In French, “Créme brûlée” means “burnt creame”. It is a thick pudding
base of cream (what you call custard) and eggs topped by a delicate layer
of caramelized sugar.
During the Middle Ages, the sweet almost pudding–like substance we now known as custard is used as filling and binder for other fillings in the flans and tarts. Custard comes from Latin “crustade”, which is a tart with a crust. Ancient Roman cooks were the first to discover the binding properties of eggs, and they became experts at creating egg–based dishes.
The exact origin of the classic dish of smooth custard with burnt sugar on top is unknown, but the earliest known reference to this dish is in François Massialot’s cookbook dated from 1691. Some also believe it’s from Trinity College in Cambridge, England back in 1600’s. At that time, it was called Cambridge burnt cream or Trinity cream (still know locally as Cambridge burnt Cream or Trinity Cream). Starting from the early 18th century, most people now refer to the dessert as créme brûlée.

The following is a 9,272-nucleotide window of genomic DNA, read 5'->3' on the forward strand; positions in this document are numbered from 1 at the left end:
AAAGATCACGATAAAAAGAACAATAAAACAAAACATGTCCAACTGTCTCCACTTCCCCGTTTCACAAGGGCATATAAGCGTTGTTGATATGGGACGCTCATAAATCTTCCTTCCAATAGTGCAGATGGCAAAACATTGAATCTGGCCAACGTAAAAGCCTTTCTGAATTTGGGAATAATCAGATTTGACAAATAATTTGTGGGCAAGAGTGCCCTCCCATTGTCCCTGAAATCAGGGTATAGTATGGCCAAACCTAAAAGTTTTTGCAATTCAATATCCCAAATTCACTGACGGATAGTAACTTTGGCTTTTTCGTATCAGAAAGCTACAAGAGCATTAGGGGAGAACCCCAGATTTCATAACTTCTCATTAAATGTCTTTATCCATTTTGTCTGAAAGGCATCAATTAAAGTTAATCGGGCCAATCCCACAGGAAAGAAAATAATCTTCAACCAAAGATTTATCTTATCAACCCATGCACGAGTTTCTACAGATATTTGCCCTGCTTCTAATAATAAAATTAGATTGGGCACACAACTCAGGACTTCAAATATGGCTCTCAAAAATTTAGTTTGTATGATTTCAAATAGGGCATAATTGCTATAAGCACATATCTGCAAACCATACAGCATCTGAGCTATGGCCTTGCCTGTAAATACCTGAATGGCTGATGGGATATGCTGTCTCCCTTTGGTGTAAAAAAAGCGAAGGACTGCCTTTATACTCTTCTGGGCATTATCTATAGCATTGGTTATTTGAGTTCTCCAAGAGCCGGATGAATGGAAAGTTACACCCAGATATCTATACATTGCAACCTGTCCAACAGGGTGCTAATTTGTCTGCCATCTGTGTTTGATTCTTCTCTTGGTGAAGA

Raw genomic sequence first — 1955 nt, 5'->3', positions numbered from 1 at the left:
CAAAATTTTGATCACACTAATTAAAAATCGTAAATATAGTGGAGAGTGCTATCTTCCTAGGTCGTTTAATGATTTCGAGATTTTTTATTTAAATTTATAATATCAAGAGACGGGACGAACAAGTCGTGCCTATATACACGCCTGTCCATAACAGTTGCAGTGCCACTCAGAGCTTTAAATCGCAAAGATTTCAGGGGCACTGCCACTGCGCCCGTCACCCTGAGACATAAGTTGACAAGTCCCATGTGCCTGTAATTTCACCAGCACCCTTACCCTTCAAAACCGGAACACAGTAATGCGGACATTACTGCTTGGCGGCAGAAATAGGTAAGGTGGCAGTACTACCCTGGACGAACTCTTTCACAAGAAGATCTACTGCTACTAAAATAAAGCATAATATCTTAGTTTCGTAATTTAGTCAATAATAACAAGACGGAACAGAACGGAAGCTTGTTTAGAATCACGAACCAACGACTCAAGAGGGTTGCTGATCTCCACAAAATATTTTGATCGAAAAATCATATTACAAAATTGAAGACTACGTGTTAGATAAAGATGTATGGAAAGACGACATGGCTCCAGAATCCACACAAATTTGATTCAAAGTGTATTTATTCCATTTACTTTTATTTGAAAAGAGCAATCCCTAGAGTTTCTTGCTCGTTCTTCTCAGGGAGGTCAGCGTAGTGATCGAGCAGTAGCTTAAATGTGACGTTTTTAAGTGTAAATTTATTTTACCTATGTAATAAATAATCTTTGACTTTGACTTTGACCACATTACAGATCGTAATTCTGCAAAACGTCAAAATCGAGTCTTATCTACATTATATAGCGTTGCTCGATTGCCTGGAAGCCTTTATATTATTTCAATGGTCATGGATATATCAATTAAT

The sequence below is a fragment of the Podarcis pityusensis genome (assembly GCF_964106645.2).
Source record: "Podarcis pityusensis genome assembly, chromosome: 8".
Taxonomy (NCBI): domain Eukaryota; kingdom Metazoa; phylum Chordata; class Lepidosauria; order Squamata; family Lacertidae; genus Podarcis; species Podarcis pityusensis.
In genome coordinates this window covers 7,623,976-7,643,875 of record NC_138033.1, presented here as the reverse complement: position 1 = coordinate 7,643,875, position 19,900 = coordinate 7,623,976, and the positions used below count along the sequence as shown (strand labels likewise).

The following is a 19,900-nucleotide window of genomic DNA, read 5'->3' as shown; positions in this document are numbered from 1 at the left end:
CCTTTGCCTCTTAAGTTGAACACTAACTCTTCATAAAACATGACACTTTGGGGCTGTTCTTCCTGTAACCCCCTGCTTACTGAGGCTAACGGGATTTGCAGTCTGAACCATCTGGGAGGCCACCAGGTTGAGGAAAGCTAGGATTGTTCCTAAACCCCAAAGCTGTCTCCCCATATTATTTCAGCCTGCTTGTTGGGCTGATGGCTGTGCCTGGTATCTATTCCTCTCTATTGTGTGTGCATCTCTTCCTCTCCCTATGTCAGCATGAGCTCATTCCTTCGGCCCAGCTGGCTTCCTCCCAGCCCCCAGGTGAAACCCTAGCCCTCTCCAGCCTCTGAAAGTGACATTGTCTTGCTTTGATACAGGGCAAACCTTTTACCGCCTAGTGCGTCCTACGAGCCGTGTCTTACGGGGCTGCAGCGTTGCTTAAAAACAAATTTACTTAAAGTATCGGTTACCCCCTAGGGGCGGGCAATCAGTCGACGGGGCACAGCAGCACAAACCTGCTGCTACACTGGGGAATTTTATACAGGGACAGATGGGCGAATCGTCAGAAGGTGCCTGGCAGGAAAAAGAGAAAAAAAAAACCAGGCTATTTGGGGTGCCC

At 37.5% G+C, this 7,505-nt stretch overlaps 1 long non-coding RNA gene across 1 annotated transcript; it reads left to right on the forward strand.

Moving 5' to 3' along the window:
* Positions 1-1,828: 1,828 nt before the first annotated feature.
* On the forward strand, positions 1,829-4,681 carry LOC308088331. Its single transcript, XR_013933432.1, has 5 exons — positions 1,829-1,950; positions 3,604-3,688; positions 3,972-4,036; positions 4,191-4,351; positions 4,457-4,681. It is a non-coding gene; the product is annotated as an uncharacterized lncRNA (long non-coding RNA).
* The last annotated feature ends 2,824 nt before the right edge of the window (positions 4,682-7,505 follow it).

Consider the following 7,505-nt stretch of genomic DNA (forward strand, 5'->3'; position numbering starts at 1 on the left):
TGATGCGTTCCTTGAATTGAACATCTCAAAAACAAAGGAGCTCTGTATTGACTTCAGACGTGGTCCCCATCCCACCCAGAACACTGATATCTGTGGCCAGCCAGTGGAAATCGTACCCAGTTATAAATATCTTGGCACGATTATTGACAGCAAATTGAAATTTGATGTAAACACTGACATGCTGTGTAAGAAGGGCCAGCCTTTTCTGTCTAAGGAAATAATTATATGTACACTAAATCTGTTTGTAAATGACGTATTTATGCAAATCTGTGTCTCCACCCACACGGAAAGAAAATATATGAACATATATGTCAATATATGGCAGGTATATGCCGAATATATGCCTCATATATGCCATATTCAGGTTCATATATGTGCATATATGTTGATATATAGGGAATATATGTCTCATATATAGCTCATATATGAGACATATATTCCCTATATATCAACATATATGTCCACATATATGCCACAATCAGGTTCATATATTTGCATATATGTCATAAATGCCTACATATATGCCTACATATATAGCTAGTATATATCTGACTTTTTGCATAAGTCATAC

The popularity of créme brûlée have increased significantly. The traditional method of cooking this type of custard has evolved many flavor variations like caramel, lemon, and liqueur. Consumers can now make this at home by purchasing ramekins, or ceramic containers. So they can serve this elegant serving piece to their guests at the comfort of home.